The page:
EU Committee Rules Could ‘Destroy The Internet As We Know It’

by | Jun 20, 2018 | Conspiracy Fact and Theory, Headline News | 13 comments

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    A European Union committee has just approved rules that could “destroy the internet as we know it.” The two new and controversial rules change the dynamics of the internet and introduce wide-ranging new changes to the way the web works.

    For starters, the rules, known as Article 11 and Article 13 could be used to “ban memes.” Article 13 has been criticized by campaigners who claim that it could force internet companies to ban all memes. It requires that all websites check posts against a database of copyrighted work, and remove those that are flagged. The reason many believe this could lead to a meme ban is that memes often use images taken from films or TV shows and could be removed by websites under article 13.  It’s just a convenient and propagandized way of making censorship sound better, though.

    According to The Independent, an open letter published last week was signed by more than 70 experts, including web creator Tim Berners-Lee, Wikipedia co-founder Jimmy Wales and internet pioneer Vint Cerf.”By requiring Internet platforms to perform automatic filtering all of the content that their users upload, Article 13 takes an unprecedented step towards the transformation of the Internet, from an open platform for sharing and innovation, into a tool for the automated surveillance and control of its users,” that letter read.

    But it gets even worse. As if that isn’t tyrannical and authoritarian enough, the EU made sure to add a tax with the creation of Article 11 – this is just more evidence that authoritarians will do anything it takes to steal more money, so here’s a tax on free speech. Article 11 introduces a “link tax”, requiring that internet companies get permission from publishers to use a snippet of their work. On websites like Google and Twitter, for instance, a small part of the article is usually shown before someone clicks into it entirely but under the new rule, those technology companies would have to get permission and perhaps even pay to use that excerpt. A letter signed by 169 academics argued that the new rule “would likely impede the free flow of information that is of vital importance to democracy.”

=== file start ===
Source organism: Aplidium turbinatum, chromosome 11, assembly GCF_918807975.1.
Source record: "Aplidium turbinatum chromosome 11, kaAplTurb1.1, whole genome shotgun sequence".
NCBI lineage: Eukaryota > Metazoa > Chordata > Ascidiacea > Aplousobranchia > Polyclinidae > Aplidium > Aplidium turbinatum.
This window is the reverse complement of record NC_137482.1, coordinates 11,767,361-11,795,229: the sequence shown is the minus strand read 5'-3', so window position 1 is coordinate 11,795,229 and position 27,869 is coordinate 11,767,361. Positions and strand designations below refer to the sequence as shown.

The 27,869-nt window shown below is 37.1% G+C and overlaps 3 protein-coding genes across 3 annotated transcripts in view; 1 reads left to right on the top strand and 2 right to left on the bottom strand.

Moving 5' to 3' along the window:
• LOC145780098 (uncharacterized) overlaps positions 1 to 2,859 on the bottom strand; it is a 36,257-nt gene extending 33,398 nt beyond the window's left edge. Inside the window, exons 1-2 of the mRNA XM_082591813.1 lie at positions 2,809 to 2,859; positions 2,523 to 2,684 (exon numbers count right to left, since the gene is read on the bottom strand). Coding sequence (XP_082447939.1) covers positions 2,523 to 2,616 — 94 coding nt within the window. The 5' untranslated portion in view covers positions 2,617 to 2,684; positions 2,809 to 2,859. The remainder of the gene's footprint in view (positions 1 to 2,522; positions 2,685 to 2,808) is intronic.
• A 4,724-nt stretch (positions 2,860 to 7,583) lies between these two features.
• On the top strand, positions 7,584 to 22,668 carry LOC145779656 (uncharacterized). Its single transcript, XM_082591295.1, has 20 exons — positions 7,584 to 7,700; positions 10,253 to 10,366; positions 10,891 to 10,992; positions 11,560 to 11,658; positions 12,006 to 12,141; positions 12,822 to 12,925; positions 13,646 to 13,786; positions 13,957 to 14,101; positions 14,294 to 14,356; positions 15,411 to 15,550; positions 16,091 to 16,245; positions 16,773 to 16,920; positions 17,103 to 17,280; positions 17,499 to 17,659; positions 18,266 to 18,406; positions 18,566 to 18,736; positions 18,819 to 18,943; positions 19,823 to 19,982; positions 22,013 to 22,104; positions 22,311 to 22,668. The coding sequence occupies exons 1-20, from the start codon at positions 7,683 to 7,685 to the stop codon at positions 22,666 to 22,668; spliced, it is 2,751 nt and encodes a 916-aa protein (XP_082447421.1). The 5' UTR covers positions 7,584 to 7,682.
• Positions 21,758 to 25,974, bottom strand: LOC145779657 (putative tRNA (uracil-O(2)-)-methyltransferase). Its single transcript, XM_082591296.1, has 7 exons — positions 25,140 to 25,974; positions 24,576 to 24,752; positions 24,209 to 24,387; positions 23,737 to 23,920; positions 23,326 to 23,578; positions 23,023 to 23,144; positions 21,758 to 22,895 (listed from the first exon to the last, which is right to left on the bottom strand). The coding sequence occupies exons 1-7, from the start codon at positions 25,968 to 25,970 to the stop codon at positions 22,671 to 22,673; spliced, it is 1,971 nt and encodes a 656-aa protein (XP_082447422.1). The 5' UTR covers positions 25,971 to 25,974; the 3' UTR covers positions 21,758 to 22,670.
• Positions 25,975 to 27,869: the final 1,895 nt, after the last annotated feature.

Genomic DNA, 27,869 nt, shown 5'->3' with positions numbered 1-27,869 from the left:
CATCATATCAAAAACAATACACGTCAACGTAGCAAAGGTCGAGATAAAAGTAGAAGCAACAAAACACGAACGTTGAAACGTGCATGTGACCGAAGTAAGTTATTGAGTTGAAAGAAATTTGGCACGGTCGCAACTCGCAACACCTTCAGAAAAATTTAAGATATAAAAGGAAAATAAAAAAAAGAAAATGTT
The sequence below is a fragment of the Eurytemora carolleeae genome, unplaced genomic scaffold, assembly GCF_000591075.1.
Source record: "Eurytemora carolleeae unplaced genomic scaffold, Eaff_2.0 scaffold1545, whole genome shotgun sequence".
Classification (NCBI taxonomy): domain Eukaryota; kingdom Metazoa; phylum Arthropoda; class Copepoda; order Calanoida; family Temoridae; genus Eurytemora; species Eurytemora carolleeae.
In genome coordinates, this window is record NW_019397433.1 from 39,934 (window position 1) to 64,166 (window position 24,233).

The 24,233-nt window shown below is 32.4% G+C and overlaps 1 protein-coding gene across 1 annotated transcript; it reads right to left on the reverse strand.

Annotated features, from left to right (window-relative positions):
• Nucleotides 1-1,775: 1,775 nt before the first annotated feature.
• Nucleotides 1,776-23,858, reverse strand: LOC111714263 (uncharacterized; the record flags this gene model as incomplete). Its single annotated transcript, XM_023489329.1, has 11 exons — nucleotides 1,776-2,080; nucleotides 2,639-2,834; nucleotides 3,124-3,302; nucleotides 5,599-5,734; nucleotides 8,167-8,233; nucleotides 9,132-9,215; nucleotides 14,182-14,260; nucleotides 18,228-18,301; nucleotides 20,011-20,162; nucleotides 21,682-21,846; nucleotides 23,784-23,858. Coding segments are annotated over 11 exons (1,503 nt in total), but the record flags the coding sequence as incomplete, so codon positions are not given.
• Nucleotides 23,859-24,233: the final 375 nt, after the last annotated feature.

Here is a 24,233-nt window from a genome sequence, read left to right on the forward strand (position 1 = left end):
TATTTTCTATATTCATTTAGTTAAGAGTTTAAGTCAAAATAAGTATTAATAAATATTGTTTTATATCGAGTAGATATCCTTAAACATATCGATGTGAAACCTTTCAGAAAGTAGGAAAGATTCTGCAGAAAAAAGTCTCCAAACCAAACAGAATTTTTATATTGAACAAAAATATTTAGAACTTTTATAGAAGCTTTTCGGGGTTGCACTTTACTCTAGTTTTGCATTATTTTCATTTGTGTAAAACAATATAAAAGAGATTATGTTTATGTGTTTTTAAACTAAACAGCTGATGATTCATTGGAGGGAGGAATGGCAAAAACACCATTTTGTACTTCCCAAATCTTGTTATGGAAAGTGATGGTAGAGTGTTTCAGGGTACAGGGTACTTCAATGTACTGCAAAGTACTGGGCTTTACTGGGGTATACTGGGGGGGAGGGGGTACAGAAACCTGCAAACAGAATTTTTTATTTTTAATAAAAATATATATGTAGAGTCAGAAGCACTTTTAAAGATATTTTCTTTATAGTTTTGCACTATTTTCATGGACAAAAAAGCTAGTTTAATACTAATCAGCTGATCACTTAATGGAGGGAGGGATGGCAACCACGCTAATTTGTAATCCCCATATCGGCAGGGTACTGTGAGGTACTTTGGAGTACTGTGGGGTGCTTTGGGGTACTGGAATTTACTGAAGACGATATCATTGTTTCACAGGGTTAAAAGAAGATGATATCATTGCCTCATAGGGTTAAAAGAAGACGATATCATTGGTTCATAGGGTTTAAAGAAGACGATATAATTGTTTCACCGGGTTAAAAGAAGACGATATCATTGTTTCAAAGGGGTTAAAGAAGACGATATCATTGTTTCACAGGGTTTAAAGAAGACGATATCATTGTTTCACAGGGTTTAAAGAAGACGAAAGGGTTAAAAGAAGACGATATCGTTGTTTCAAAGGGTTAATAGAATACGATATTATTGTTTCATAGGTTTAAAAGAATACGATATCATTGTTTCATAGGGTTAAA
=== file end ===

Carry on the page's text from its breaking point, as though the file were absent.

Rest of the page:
Though the new rules have been approved by the EU’s JURI commission, they will not go into effect until they are passed by the European Parliament.  But anyone with even a shred of dignity and a desire for liberty and free speech should reject these rules.  They amount to nothing more than hardened censorship and taxation of free speech. This is disturbing and equivalent to the book burning of Nazi Germany.


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      1. As school children, you learned to cite your sources, as in a literary work, and to come up with your own, fictional creatures. You can’t think of your own frog cartoon? I bet 5% of the text on this page has to do with the actual article. Why not ad a small, extra paragraph, at the bottom, for your references.

        Also, people in s-hole countries, particularly during wartime, had to build their own infrastructure, consisting of satellite dishes on roofs, faxes through backchannels, etc. Why is the EU required, for a centralized internet. Because, people with expertise, in this dept, are uninspired and lazy.

        Information is still exchanged, under formal review, and even under onerous controls.

      2. It is important to take action when someone –practically anyone– tries to do to us something we don’t permit. And this needs to be done effectively immediately, upon the first instance of its occurrence. Simply stating that it’s something you don’t like is often enough to put a stop to it. You can practice what to say in these circumstances, and over time you’ll develop effective ways of accomplishing this. Exceptions exist, and you need to figure out what these exceptions are because there are many of them. Experience will assist you in this. After you’ve been doing this for several years you’ll notice a big improvement, both in your ability to achieve your desires, and in a reduction of abuses committed against you by others. There are cases when action needs to be avoided, especially where you are uncertain of outcomes, and sometimes these can only be determined over time. What often happens is that tolerance sets in, whether rightly or wrongly, and this is a function of your own subjective perception. At times when tolerance should not set in, over time it becomes clear that an abuse must cease, so during your observation of the potential wrong doing you need to prepare yourself so that ultimately you will be able very decisively to cause the abuse to cease permanently, without the possibility of interference or delay. You can figure out what this means. Generally it should be expected to work best if you don’t injure or kill the offender. This is not news. From a biological point to view it’s just effective survival under your own control not someone else’s.

      3. The EU has got to GO!